Dictionary of National Biography, 1927 supplement/Kekewich, Robert George

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KEKEWICH, ROBERT GEORGE (1854–1914), major-general, was born 17 July 1854 at Brampford Speke, near Exeter, the second son of Trehawke Kekewich, of Peamore, Exeter, and nephew of the judge, Sir Arthur Kekewich [q.v.]. His mother was Charlotte, daughter of Captain George Peard, R.N. He was educated at Marlborough College and entered the army (102nd regiment) in 1874. He was transferred to the Buffs (East Kent regiment) in the same year, however, and soon saw active service, going to the Malay Peninsula with the Perak expedition of 1875–1876. In 1883 he received his captaincy, and afterwards served with the Sudan expedition of 1884–1885 as deputy assistant adjutant and quartermaster-general. For his services in this campaign he was awarded the brevet rank of major. Three years later he served as deputy assistant adjutant-general in the Sudan (Suakin), and in 1890 was made major in the Royal Inniskilling Fusiliers. In the following year he was appointed military secretary to the commander-in-chief, Madras, a post which he held until 1897. He was promoted lieutenant-colonel in command of the first battalion Loyal North Lancashire regiment in 1898, and in the Boer War of 1899–1902 served as lieutenant-colonel, commanding all the troops in Griqualand West and Bechuanaland.

With the War in South Africa Kekewich's name will live in history, for it fell to him to defend the town of Kimberley, which was besieged by the Boers from 15 October 1899 to 15 February 1900. The masterly dispositions of the small and almost entirely improvised force under his command marked him as a soldier of extraordinary acumen. The extremely difficult nature of the area besieged demanded far more than average military skill for its defence, and his conduct of it elicited admiration and commendation in the highest terms from the commander-in-chief, Lord Roberts, and from Lord Kitchener. Colonel Kekewich's task, a heavy responsibility under any conditions, was made far more exacting by the presence in the town of Cecil Rhodes and his co-directors of the De Beers Company, whose outlook seemed to be affected by personal considerations, with little regard for the actual military situation. The ready tact of the commander, however, and his steady devotion to duty, reduced the dangerous possibilities of the situation to a minimum; and, though his subsequent career was prejudiced by the influence of Rhodes, yet his reputation as a brilliant soldier suffered nothing. He was created C.B. in 1900. After the relief of Kimberley by Major-General (afterwards Earl) French, Colonel Kekewich returned to the command of his battalion which formed part of the column under Lord Methuen. It was not until December 1901 that Kekewich was given command of a column of the South Africa field force. He took a prominent part in the actions of Moedville (30 September 1901) and Rooival (11 April 1902), and as a reward for his services throughout the campaign was made major-general (1902). He died 5 November 1914 at Whimple, near Exeter. He never married.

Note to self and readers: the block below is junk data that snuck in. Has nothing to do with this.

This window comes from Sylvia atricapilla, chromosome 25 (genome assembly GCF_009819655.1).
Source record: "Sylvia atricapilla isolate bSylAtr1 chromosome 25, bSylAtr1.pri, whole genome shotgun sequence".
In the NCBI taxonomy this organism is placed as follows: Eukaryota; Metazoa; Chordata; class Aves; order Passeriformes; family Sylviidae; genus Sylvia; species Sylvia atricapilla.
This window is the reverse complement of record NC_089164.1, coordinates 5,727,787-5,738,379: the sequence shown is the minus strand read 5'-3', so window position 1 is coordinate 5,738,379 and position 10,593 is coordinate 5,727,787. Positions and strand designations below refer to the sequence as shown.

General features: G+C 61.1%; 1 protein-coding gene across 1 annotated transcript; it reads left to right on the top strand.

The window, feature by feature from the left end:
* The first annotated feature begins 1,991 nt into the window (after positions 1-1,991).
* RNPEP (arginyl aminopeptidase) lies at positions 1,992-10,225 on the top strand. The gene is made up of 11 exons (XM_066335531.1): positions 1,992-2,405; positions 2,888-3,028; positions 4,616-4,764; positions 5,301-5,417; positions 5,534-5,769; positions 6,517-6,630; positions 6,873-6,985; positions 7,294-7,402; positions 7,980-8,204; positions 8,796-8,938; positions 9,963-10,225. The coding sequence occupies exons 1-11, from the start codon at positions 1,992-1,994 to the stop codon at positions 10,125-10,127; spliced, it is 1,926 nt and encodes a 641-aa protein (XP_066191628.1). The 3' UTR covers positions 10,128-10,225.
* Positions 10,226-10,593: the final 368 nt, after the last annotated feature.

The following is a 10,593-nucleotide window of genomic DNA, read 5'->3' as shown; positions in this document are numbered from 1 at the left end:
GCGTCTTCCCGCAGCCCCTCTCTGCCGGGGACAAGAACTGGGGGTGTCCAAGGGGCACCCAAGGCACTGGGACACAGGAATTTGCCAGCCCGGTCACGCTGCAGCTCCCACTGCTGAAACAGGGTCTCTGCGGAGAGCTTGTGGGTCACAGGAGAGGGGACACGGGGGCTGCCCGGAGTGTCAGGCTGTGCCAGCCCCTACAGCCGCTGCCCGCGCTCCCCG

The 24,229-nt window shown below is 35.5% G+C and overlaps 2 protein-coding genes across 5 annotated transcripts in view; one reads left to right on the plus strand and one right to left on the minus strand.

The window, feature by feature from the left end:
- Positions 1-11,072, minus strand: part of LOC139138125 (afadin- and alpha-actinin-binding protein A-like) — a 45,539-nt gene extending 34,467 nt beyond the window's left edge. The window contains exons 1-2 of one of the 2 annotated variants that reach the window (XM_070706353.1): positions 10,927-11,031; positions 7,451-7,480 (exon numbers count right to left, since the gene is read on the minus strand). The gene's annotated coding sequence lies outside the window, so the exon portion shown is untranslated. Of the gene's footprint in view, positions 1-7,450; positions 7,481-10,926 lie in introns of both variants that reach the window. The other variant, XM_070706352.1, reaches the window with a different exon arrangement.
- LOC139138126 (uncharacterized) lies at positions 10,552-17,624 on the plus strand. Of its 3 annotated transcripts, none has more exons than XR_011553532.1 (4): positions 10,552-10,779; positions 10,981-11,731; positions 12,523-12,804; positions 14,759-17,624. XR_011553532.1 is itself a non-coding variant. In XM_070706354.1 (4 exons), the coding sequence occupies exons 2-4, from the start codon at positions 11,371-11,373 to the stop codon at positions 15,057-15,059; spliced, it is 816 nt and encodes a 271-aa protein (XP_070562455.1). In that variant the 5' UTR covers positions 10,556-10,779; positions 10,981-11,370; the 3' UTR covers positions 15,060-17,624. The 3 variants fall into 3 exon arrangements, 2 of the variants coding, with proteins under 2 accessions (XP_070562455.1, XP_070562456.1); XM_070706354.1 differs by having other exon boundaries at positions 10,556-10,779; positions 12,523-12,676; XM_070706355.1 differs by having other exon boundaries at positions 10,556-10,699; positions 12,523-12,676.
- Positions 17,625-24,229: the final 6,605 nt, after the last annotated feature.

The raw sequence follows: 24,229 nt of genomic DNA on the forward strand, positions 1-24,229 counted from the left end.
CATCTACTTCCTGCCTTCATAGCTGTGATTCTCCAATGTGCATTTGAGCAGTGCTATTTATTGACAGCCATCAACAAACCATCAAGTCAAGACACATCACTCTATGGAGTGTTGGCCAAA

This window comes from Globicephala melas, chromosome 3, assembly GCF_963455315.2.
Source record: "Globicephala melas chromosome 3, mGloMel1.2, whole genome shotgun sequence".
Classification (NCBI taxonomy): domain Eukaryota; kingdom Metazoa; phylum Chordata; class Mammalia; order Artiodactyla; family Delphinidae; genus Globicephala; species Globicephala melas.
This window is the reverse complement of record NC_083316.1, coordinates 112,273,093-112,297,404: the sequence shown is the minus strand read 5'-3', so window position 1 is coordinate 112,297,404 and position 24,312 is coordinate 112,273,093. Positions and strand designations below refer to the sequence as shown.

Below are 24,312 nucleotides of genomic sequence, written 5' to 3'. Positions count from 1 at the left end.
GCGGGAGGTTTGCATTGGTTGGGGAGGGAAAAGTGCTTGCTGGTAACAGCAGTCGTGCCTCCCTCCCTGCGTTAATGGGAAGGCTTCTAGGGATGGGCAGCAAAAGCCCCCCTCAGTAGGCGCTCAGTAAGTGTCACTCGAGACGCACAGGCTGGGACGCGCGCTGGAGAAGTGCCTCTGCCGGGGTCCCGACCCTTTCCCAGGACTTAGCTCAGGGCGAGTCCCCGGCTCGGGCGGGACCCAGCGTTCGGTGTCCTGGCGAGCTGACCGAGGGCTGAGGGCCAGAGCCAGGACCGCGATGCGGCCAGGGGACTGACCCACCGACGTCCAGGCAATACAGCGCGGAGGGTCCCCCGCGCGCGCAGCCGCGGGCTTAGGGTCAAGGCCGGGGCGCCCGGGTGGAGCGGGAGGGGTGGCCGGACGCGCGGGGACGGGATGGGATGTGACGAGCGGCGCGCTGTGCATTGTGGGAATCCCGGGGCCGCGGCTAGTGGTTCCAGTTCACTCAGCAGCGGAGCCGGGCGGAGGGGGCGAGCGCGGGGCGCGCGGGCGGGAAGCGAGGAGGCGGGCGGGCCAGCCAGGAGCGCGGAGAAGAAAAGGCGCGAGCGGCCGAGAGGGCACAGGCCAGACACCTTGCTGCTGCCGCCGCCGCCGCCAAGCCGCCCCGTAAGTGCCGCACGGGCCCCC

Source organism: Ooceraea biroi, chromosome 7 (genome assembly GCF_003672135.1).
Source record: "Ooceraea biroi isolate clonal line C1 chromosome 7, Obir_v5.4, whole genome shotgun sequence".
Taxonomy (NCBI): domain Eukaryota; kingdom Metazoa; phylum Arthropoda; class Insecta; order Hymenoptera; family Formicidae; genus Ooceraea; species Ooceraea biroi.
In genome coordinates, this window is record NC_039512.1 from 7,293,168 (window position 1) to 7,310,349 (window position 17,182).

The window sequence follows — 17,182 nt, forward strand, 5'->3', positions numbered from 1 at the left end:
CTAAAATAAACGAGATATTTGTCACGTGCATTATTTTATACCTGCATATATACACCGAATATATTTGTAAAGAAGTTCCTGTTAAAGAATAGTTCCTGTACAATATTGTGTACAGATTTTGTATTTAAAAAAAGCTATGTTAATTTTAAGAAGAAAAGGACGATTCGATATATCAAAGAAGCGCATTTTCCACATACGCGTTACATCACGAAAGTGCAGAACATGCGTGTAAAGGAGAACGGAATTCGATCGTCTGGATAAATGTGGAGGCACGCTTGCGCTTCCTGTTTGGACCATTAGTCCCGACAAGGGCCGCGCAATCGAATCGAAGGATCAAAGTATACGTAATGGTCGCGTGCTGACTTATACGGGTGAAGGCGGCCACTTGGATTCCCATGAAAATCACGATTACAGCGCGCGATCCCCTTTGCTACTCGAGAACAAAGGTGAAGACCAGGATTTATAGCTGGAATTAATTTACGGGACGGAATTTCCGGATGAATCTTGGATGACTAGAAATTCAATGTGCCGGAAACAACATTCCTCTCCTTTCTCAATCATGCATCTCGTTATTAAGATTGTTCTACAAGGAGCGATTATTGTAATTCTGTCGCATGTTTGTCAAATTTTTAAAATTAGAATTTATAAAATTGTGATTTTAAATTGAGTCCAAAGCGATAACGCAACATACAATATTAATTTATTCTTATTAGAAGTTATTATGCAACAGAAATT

[The Standard and Diggers' News, 10 November 1899; The Times, 6 November 1914; Lieut.-Colonel W. A. J. O'Meara, Kekewich in Kimberley, 1926; private information.]

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